Ethanol in Our Fuel: good idea or bad?
March 27, 2013 | by Peter Schrappen
Have you been following the desire by the Federal government to increase the amount of ethanol that comprises gasoline? Currently, the blend with the abbreviation “E10” is what is allowed. That means that at most 10% of your gasoline may contain ethanol, generally made from corn.
We haven’t discussed this topic much on this blog, but that doesn’t mean that the movement to mandate 15% (or “E15”) of gasoline to contain ethanol isn’t moving along pretty quickly. I’ll let the boating industry speak for itself here and here as to why this could spell disaster for boating engines. As for this blog, and as the first foray into why ethanol is bad public policy from an environmental perspective, you don’t have to look any further than Michael Pollan’s entry here. Michael Pollan, you say, isn’t that the author of the Botany of Desire and the Omnivore’s Dilemma? What bona fides does he bring to the conversation? The thing to note is that Pollan doesn’t bring a vested interest into the conversation. He’s not on the Corn Lobby Board and doesn’t have investments in protecting the status quo. He brings a journalist rigor and leaves a lot of the editorializing out of his work.
Pollan shines a great deal of light on the subject and specifically calls out the reasons that ethanol makes very little sense from an environmentalist point of view. On the surface, moving away from foreign oil with plant fuel should make a lot of sense. And this is at the heart of the Corn Lobby Board’s argument. As with many things, however, the devil is in the details. Peel back the layers and you are left with some pretty stark realities.
Specifically, Pollan points out:
- Corn receives more synthetic fertilizer than any other crop, and that fertilizer is made from fossil fuels — mostly natural gas.
- Corn also receives more pesticide than any other crop, and most of that pesticide is made from petroleum.
- To plow or disc the cornfields, plant the seed, spray the corn and harvest it takes large amounts of diesel fuel, and to dry the corn after harvest requires natural gas.
- By the time your “green” raw material arrives at the ethanol plant, it is already drenched in fossil fuel. Every bushel of corn grown in America has consumed the equivalent of between a third and a half gallon of gasoline.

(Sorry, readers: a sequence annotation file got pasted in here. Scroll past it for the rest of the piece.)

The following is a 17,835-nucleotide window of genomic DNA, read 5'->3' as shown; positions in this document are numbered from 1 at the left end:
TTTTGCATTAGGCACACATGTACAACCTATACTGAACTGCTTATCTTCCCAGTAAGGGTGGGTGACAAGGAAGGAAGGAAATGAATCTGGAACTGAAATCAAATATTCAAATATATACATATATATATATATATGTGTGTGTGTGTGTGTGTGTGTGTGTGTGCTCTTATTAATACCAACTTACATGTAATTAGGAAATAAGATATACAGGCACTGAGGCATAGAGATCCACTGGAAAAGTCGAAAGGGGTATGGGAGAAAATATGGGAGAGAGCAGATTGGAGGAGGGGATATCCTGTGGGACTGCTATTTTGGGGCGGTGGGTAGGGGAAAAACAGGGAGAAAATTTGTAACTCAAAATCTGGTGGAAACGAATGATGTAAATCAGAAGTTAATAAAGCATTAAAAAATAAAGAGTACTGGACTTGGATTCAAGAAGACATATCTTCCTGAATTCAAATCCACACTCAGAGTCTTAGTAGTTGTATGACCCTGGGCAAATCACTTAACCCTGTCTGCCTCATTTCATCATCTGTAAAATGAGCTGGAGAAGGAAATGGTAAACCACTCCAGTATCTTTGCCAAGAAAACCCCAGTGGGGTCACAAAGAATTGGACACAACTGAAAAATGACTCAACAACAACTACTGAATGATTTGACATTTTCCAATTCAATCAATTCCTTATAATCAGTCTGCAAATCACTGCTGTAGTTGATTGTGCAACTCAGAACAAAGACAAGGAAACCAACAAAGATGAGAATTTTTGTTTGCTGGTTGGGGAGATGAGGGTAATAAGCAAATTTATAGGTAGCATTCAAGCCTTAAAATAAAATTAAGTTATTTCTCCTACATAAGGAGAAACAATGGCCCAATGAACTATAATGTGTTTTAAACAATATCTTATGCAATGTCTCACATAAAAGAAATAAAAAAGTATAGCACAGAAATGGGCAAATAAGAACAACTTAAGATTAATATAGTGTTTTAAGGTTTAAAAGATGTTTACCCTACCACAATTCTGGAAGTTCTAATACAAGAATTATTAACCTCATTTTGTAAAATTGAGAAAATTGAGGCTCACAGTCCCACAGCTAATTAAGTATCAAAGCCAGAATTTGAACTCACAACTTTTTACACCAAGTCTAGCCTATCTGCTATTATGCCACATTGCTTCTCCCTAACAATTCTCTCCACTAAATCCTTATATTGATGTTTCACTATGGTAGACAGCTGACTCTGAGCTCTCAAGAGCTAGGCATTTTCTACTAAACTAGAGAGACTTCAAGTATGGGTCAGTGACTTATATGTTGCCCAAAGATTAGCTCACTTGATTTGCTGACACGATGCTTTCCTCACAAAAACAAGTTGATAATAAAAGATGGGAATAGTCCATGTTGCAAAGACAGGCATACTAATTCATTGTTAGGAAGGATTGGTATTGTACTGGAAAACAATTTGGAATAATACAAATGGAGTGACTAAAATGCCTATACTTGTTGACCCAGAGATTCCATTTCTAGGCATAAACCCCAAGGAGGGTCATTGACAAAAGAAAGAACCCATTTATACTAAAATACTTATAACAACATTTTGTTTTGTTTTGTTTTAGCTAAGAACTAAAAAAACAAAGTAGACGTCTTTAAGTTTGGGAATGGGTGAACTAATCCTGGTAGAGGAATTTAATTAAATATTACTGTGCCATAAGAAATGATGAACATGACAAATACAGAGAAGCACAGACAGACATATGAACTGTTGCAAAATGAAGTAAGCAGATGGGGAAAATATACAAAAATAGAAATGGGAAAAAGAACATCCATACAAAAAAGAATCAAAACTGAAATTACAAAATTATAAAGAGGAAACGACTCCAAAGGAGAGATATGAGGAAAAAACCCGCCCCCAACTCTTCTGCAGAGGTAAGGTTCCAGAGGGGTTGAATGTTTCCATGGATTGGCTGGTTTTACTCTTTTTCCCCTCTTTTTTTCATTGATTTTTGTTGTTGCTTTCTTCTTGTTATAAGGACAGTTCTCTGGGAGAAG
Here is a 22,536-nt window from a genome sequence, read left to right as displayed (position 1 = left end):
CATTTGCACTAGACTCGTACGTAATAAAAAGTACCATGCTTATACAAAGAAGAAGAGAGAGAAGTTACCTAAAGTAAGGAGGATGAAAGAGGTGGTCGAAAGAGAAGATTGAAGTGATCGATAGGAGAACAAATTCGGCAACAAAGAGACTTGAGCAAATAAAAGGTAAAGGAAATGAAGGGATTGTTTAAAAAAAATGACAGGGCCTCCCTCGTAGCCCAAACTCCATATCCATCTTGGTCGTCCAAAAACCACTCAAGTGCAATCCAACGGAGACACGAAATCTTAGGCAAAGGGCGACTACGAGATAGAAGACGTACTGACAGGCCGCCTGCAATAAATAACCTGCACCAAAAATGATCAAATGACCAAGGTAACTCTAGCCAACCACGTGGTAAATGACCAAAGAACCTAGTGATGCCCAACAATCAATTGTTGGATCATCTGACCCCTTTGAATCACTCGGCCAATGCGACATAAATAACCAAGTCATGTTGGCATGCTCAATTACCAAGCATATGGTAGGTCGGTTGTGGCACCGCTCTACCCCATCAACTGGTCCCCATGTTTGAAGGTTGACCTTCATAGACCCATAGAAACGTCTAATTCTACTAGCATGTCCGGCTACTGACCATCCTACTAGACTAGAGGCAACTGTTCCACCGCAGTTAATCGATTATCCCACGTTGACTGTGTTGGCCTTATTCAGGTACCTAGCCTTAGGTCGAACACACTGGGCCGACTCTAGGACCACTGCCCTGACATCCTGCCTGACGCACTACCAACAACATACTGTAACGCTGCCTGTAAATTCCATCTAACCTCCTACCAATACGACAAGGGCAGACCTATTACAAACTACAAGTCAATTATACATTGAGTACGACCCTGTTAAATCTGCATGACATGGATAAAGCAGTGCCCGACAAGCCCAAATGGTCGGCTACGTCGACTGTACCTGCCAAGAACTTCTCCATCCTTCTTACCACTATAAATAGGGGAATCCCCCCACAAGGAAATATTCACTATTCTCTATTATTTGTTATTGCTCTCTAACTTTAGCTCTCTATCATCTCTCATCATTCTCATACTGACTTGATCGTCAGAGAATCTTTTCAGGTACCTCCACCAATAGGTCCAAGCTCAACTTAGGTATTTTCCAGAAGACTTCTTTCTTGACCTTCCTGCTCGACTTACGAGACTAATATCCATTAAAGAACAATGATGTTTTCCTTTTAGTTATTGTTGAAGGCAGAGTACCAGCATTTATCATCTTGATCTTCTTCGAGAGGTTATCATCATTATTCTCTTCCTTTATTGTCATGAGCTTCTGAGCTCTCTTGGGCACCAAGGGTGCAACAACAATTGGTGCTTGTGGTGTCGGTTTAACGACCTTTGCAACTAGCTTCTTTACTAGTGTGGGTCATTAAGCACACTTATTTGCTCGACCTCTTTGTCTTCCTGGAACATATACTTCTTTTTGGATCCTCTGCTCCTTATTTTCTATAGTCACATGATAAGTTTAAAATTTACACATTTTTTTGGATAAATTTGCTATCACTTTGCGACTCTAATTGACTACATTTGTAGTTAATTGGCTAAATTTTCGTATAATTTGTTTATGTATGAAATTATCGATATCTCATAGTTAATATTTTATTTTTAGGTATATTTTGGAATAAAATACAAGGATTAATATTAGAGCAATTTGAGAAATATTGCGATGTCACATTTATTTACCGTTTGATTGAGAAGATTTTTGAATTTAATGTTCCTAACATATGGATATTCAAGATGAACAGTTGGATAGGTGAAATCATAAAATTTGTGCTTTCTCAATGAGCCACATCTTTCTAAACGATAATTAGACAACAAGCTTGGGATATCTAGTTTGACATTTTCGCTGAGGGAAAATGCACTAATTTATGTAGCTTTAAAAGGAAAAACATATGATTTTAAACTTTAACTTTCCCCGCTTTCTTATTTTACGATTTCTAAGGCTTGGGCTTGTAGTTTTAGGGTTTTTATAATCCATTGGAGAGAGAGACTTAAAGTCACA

As they say on the infomercials: but wait, there’s more. By the time the entire ethanol production process is finished, it may take more than a gallon of fossil fuel to produce a gallon of ethanol.
One of the key tenets of the Clean Boating Foundation is that we point out and celebrate market-based solutions whenever we can. Let’s see if ethanol stands up to making good economic sense. By now, you are probably aware that agri-business and the corn industry in particular is heavily subsided by you and me through tax breaks. For every gallon of ethanol, the feds offer a tax break of 54 cents. That’s a lot of free money floating around, which is probably why there’s a maize rush. Pollan goes on to uncover that our government protects domestic ethanol production by imposing a tariff of 54 cents a gallon on imported ethanol. According to the Wall Street Journal, it will cost U.S. taxpayers $120 for every barrel of oil saved by making ethanol. Yikes.
That’s great news for the corn lobby and corn farmers and in particular Archer Daniels Midland and their lobby team. This is very good news indeed for Archer Daniels Midland, the agricultural processing company that controls about 30 percent of the ethanol market.
As gas prices rises, the megaphone for increased ethanol production increases, too. Farmers will be encouraged to grow more corn. Farmers will apply more nitrogen to boost yields (leading to more nitrogen pollution). Soybeans (a crop that builds nitrogen into the soil) will be replaced with corn-on-corn rotation, all the while they are pumping in synthetic nitrogen.
What a mess!
Pollan and CBF aren’t against synthetic fuel. We are against rushing around to produce more synthetic fuel because of a powerful lobbying force. (Remind me why, again, Iowa is the first state to have a Presidential caucus?) That just provides more “fuel” for this loop to keep going, ad infinitum.
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